Earlier today, thousands of customers received an email from Borders (NYSE: BGP) CEO Mike Edwards. It was typical corporate PR drivel - absolutely unreadable. I barely made it through the first sentence, which read "For generations, Borders stores have been beacons of enlightenment and education, where readers young and old explore their passions and find those special books that speak to them personally."
Who writes this crap?
Luckily, Content Matters was able to get an initial draft of the email, before their corporate PR edited it. This version seemed much more honest, so I thought I should share it in its entirety:
For more than a decade, Borders stores have symbolized what is wrong in retailing today, where corporate leaders, completely out of touch with their customers, make decisions based not upon where the market is going, but instead where it's been.
Let's face it. The last innovative thing we at Borders did was adding couches, encouraging readers to spend hours in our stores, flipping through books while sipping cappucino. Because we knew then that people had nothing better to do with their time than sit around in a bookstore for a few hours at a time. That was in the early 1990s and we know that behavior of readers hasn't changed much since then.
Of course, in the late 90s we started to hear about this Seattle-based company that wanted to sell books over the web. Yeah, like that was gonna take off. But eventually, we had to fight back, so we launched a website where readers could find and purchase books online. After a little while, we realized our own site sucked, so we simply partnered with Amazon and let them run it. That continued for around seven years, which gave us the chance to fully ignore the Internet, as our partner was running the show for us.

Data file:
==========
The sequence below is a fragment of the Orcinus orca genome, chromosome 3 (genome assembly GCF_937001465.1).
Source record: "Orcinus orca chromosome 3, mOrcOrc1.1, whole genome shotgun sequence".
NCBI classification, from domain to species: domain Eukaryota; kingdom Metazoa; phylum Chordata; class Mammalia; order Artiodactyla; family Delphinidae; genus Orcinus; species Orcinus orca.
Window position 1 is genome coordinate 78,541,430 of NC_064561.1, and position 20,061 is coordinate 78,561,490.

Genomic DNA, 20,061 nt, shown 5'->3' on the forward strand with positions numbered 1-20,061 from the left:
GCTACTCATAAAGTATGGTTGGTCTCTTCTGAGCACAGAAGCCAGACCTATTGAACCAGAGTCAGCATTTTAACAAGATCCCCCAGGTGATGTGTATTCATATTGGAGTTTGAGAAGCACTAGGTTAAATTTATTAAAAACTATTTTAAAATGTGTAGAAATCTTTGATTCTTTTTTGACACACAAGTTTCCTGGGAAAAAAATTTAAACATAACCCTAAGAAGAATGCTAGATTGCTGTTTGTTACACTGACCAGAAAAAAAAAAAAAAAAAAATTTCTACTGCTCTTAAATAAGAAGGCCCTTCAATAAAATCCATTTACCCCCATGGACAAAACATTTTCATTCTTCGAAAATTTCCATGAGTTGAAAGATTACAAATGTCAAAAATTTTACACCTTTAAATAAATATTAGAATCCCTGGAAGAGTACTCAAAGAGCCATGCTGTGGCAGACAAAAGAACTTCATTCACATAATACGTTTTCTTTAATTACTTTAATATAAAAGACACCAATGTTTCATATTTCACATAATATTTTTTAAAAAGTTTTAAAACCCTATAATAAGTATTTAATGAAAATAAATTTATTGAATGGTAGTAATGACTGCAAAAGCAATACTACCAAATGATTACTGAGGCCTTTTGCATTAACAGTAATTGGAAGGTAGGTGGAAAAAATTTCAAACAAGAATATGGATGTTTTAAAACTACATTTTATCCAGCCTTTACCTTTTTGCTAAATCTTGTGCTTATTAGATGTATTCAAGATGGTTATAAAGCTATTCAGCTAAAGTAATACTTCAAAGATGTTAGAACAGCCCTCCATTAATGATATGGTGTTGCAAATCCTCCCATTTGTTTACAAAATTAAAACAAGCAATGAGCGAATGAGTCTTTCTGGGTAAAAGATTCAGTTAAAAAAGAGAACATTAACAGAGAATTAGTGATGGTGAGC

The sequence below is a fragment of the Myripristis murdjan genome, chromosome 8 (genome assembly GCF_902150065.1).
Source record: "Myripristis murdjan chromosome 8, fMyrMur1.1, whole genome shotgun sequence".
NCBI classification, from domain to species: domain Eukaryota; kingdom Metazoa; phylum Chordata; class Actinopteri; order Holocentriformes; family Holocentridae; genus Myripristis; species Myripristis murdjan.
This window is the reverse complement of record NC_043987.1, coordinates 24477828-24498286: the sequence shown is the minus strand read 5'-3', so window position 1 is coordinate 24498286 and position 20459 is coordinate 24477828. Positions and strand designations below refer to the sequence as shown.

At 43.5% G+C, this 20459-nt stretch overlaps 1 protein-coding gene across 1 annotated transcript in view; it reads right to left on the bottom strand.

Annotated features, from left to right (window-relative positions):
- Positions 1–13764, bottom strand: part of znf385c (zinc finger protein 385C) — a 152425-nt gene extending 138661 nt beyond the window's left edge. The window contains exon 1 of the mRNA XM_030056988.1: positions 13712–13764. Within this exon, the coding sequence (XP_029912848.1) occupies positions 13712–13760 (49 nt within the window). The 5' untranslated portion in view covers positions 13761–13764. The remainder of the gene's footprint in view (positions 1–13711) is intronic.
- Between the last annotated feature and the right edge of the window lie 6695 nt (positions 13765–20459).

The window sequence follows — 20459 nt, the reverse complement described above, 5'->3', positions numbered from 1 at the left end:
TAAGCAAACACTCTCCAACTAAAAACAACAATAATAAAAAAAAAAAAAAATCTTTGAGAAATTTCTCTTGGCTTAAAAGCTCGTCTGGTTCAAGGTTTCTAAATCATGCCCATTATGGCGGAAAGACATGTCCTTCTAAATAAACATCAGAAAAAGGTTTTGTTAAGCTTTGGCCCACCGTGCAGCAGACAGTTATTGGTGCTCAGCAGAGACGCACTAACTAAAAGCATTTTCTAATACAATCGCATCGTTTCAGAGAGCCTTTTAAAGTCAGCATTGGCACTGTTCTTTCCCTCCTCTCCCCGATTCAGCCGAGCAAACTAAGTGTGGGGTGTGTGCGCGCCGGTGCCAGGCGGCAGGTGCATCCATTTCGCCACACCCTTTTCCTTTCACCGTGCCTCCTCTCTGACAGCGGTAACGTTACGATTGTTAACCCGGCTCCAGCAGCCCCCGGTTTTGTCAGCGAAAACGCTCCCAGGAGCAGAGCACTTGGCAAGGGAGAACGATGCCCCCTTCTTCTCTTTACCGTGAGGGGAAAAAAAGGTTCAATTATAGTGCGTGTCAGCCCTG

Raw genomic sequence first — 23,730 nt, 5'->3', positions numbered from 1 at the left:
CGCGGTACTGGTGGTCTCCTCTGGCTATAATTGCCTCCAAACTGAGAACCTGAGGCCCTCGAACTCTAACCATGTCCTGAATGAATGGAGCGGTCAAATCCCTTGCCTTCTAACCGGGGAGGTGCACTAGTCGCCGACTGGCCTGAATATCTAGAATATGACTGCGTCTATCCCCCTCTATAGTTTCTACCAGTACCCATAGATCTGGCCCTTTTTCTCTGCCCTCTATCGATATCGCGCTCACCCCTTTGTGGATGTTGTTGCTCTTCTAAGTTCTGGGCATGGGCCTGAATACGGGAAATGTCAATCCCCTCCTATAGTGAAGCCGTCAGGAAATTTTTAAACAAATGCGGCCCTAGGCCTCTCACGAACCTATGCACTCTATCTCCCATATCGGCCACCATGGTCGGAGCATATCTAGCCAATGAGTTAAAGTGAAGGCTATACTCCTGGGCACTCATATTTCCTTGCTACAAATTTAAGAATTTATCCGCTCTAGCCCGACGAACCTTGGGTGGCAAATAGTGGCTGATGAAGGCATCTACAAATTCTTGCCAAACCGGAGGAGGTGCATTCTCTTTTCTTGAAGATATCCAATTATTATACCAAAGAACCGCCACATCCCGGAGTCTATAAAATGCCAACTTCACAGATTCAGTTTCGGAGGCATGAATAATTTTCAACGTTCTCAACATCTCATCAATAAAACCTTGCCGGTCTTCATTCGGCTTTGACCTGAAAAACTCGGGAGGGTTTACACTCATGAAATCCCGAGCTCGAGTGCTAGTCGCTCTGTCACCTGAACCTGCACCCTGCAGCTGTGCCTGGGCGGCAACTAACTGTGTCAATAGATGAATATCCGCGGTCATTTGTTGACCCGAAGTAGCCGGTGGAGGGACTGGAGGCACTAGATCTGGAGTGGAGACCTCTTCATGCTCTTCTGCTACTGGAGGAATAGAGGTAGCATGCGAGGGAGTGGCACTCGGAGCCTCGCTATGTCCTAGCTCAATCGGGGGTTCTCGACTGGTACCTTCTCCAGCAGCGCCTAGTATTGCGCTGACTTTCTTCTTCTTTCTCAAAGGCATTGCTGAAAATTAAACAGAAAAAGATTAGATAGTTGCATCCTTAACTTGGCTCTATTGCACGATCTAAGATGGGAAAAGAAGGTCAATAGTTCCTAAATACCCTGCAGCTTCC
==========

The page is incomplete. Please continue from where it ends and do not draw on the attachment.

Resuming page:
Eventually, we began to think this Internet stuff may have some legs, so in the spring of 2008 we launched our new Borders.com site with great fanfare. We focused on the top 20 bestsellers, because that's where we make our money, and called it the Magic Shelf. See, we knew that by calling it a bookshelf, our users would know that there were books there. We made it just like visiting one of our stores. Well, one of our stores if it only had 3 shelves, covering fiction, nonfiction and DVDs. Pretty cool, huh?
The other thing we noticed was that Amazon seemed to be charging way too little for their books. Books are valuable and we didn't want to hurt our margins. So when Amazon was selling bestselling hardcovers for $15, we priced them at $25, just a couple of bucks off list price. And even if we priced them lower on our website, we'd still charge you the higher price if you bought it in our stores. Heck, once you're in the store, you're a captive audience and unlikely to go elsewhere.
So around 3 years ago, Amazon came out with this Kindle e-reader. As my mama said - who the heck wants to read a book on a computer? So we did the smart thing and ignored it. Our friends at Barnes & Noble came out with their own version, called the Nook. And we ignored that one too. Then last year, our private equity investors told us that without an e-book strategy, they weren't going to keep funding us. So, we partnered with a company to launch the Kobo. What, you haven't heard of it? Really? We've sold upwards of several dozen of them so far.
Wayne Gretsky famously said "I skate to where the puck is going to be, not where it has been". Well, how the heck are we supposed to figure out where things are going. So, instead, we try to focus on where the puck has been. We see what companies like Barnes & Noble did a year or two ago, then set our compass to follow. But it's not just Barnes & Noble. We follow leaders in other industries, like Blockbuster Video as well.
Well, anyway, here we are. We're shuttering a bunch of stores as we file for Chapter 11 bankruptcy. And while our creditors might let us restructure our debt, we still don't have a business model for how to compete in the current environment. But don't you worry. I made sure that my compensation package includes a very healthy severance package. So I'll be just fine.
President & CEO